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Kevin Kelleher

Kevin Kelleher is a writer living in the San Francisco Bay Area. He has worked at Bloomberg, Wired News and The Industry Standard magazine and has written for Wired magazine, Reuters, Fortune, GigaOm, Popular Science, Salon, Portfolio as well as many others.

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  • keyboard cess pool_FINAL

    A sort-of glossary for our lives lived among clicks

    God help you if you’ve selfied yourself twerking this year. Doubly so if you can spare any love for the English language. Both words were in the running for the “Word of the Year,” a dubious race of lame horses run by the historically esteemed Oxford Dictionaries (10 years ago the honored word was “metrosexual” and 20 years back it was the words “information superhighway”). This is a race measured by the online “usage” of words in conversations among people…
  • dancingballoon

    That queasy feeling when a Web rally starts losing steam

    What happened to the Great Web Rally of 2013? Until two months ago, investors were clamoring for companies in the sector so much they were willing to buy stocks with triple-digit PE ratios. They snapped up well-known names that had a track record of losses. After years of shying away from Web stocks, investors couldn’t get enough. There were two reasons for the rally. First, 2013 marked the year when companies began to make money on mobile users. Consumers and…
  • Athens_Marathon_1980-01

    Twitter’s IPO was the anti-Facebook and Zulily is the anti-Twitter

    The great, rumbling electrical storm that was the Twitter IPO has passed. The stock vacillates a little below the $45.10 opening price. For a while, Twitter might as well have been the IPO market, and that IPO market seemed a little loopy, a place where seasoned investors lined up for a piece of a company that was still seeing losses growing at an 89-percent annual rate. Twitter’s IPO was such a media event that many people who profess little or…
  • BYea6qECAAAnk71

    Twitter went public and all we got was the opening bell

    I felt kind of bad for poor Jean-Luc Picard. It’s a big step down from the kingly captain’s chair of the Enterprise to ringing the NYSE opening bell. Not because everyone from Martha Stewart to the cast of Jersey Shore to the Aflac Duck beat him to it. Or because a ritual that once employed a gavel and a gong is now not even a bell. It’s a button you push to make a sound you’d hear at…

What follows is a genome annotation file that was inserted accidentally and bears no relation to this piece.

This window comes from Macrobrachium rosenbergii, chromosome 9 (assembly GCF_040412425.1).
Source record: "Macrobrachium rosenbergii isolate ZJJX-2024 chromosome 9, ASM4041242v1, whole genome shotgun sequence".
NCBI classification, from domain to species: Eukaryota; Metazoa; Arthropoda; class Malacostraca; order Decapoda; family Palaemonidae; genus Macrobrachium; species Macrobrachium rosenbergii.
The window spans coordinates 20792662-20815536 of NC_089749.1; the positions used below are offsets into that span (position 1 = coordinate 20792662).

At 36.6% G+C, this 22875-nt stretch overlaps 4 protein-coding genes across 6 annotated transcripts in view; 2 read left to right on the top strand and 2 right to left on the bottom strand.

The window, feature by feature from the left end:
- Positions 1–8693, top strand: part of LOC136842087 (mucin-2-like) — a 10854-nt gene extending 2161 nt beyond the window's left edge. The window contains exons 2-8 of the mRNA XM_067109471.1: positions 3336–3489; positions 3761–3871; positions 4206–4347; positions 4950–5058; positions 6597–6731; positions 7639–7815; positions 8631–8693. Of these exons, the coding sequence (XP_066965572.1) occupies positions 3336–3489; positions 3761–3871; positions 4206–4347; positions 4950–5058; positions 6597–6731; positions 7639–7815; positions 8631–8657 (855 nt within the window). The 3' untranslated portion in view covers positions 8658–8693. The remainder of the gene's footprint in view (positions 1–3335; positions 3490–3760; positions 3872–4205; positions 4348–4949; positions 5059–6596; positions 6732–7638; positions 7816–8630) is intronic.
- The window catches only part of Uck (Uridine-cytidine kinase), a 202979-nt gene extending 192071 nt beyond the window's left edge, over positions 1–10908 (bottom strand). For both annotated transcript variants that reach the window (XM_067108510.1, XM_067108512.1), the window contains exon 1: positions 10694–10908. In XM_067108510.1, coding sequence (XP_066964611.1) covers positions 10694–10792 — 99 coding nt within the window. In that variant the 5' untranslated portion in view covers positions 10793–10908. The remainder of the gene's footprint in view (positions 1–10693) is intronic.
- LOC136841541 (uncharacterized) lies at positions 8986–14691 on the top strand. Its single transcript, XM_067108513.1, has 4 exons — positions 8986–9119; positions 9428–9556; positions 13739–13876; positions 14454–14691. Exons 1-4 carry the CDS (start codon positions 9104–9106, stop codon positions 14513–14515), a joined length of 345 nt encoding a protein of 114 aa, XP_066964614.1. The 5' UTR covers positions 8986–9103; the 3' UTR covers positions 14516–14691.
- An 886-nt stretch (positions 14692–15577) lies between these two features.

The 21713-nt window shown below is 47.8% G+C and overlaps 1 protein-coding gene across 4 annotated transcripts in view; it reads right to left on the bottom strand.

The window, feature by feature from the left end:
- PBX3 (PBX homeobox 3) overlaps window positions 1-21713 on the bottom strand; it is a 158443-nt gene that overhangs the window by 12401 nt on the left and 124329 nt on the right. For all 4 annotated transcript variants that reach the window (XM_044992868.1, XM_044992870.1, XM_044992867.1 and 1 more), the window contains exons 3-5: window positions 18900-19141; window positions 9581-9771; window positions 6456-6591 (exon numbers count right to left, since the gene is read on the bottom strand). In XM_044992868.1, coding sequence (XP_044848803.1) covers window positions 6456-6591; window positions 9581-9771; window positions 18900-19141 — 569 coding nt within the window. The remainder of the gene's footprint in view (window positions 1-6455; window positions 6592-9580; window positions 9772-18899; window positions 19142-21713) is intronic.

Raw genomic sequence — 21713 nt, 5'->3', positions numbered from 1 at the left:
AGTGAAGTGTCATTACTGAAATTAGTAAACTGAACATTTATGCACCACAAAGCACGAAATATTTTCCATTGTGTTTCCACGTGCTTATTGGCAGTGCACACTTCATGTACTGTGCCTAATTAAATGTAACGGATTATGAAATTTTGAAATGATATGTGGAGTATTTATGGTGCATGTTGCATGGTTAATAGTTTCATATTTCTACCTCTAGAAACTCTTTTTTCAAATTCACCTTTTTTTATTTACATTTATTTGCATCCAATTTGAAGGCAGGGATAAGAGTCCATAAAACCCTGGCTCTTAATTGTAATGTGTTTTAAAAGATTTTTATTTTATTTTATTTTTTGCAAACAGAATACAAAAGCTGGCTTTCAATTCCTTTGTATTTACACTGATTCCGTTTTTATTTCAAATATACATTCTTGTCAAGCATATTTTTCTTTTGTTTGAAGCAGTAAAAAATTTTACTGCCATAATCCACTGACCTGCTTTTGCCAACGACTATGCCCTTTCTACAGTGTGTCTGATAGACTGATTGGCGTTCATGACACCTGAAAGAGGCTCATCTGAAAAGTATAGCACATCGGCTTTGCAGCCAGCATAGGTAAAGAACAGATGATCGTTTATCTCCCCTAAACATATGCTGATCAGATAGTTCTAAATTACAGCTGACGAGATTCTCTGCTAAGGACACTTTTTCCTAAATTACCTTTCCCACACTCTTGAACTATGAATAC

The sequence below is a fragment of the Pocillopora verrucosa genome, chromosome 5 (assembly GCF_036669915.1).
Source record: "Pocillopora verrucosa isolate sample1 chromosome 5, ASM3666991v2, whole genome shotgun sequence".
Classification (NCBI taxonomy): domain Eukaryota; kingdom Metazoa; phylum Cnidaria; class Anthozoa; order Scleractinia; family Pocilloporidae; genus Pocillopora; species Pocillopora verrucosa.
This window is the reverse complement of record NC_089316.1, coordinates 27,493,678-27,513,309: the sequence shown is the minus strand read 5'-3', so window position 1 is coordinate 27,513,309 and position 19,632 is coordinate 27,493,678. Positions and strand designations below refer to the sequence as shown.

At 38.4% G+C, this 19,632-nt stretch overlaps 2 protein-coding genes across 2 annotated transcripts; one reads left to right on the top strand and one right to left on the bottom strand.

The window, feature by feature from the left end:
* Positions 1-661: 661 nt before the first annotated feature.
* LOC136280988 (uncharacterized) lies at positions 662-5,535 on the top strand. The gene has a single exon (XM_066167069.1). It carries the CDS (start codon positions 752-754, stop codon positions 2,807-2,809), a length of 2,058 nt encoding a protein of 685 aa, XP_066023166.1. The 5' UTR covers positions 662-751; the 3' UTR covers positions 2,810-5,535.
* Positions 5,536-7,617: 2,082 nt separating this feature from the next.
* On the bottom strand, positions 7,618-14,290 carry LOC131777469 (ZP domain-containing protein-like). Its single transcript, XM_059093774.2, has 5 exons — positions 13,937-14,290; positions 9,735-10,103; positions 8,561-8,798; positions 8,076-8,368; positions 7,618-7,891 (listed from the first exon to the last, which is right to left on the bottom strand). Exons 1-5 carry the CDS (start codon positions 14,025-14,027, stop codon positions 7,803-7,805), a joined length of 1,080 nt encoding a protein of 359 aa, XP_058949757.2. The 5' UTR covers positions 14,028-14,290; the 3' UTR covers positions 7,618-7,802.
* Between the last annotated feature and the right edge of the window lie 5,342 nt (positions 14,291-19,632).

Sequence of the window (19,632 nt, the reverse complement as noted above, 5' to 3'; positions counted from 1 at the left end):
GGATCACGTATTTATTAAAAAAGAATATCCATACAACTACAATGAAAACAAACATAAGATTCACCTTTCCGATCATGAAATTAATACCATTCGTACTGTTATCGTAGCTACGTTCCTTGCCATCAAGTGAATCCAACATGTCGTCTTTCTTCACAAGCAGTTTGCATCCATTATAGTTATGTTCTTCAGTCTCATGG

• mob

    Okay, now Netflix investors are just acting silly

    No, we’re not close to being in another bubble in tech stocks, but from the perspective of fundamental analysis there are signs that things are getting silly. It’s not just Twitter heading for the public markets with an 11-digit valuation and nary a whiff of black ink. Or that the fuzzy math being used to justify high valuations reminds some seasoned veterans of crazier times. There is also Netflix, a company that has not only emerged as a…
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    OpenTable is hoping for a second serving

    Remember back in May 2009, when OpenTable went public? At the time, there was a lot of skepticism surrounding the company, mostly because it had recently swung from a history of losses to two quarters of operating profit. Some called investing in OpenTable a “tough call.” Others suggested investors think twice before buying into the IPO. The reasons were straightforward enough, or at least they were back then. It wasn’t just the last stages of the dot-com hangover.…
  • great-dictator

    Google: World domination starts today

    Right off the bat in Google’s conference call to discuss earnings Thursday, CEO Larry Page had this to say: “People tend to overestimate the impact of technology in the short-term, yet underestimate the scale of change longer term.” Substitute “Google” for “technology” in that sentence – which may in fact be the subtext Page was going for – and it still rings true. Every quarter, analysts ask Page for updates on some of the company’s more ambitious projects like…
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    Zulily: This is what a fully-baked IPO looks like

    In the Cantos, Ezra Pound wrote about a Chinese emperor who had these words written on his bathtub: “Make it new, day by day make it new.” Along with Pound, a century of poets and artists have drawn inspiration from those words until they began to sound like a cliché. But the more the web evolves, the more the motto applies to online businesses as well. One example is Zulily, which…
  • janus_feminin

    Is Twitter a hot IPO or an overhyped one? Yes.

    Remember that old drawing that, depending on your perspective, could be a young woman turning her head to look at a bright future or a haggard old lady with a tired gaze? Reading through Twitter’s prospectus, I half-expected to see that chestnut included there. Because it’s the perfect illustration of how this company’s outlook is portrayed in its own words. Twitter’s S-1 document is full of financial data, as you would expect from any responsible company planning to list its…
  • from left, facebook, twitter

    If Twitter is the anti-Facebook of IPOs, it has Facebook to thank

    If the IPO market for social media companies were a three-act play, Act One would be LinkedIn, Facebook would represent the distressing second act and the Twitter IPO – announced by the company today on its own service – would be Act Three, an act that looks to be set up for a very happy ending. Unless some economic or financial shock sends the broader stock market lower in coming months, Twitter will be sailing into public waters under conditions…

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